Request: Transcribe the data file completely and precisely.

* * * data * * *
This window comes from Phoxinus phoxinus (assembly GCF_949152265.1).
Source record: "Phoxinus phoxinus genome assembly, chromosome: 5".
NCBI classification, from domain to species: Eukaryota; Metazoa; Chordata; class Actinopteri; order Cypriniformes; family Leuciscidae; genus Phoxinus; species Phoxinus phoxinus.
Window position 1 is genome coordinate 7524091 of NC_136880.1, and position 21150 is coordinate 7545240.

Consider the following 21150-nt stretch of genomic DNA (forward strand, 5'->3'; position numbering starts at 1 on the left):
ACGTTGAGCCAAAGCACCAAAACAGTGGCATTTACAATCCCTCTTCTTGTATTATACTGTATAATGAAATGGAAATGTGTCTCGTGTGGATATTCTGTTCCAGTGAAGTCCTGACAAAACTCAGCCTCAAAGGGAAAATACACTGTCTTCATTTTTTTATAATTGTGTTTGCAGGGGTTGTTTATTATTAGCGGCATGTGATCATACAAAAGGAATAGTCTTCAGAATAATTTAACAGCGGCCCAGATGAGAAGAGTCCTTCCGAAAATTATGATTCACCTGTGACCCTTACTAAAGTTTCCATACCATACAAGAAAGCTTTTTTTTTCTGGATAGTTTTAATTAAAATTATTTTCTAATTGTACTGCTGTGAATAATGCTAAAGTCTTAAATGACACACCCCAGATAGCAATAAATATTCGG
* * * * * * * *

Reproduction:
This window comes from Phoxinus phoxinus (assembly GCF_949152265.1).
Source record: "Phoxinus phoxinus genome assembly, chromosome: 5".
NCBI classification, from domain to species: Eukaryota; Metazoa; Chordata; class Actinopteri; order Cypriniformes; family Leuciscidae; genus Phoxinus; species Phoxinus phoxinus.
Window position 1 is genome coordinate 7524091 of NC_136880.1, and position 21150 is coordinate 7545240.

Consider the following 21150-nt stretch of genomic DNA (forward strand, 5'->3'; position numbering starts at 1 on the left):
ACGTTGAGCCAAAGCACCAAAACAGTGGCATTTACAATCCCTCTTCTTGTATTATACTGTATAATGAAATGGAAATGTGTCTCGTGTGGATATTCTGTTCCAGTGAAGTCCTGACAAAACTCAGCCTCAAAGGGAAAATACACTGTCTTCATTTTTTTATAATTGTGTTTGCAGGGGTTGTTTATTATTAGCGGCATGTGATCATACAAAAGGAATAGTCTTCAGAATAATTTAACAGCGGCCCAGATGAGAAGAGTCCTTCCGAAAATTATGATTCACCTGTGACCCTTACTAAAGTTTCCATACCATACAAGAAAGCTTTTTTTTTCTGGATAGTTTTAATTAAAATTATTTTCTAATTGTACTGCTGTGAATAATGCTAAAGTCTTAAATGACACACCCCAGATAGCAATAAATATTCGG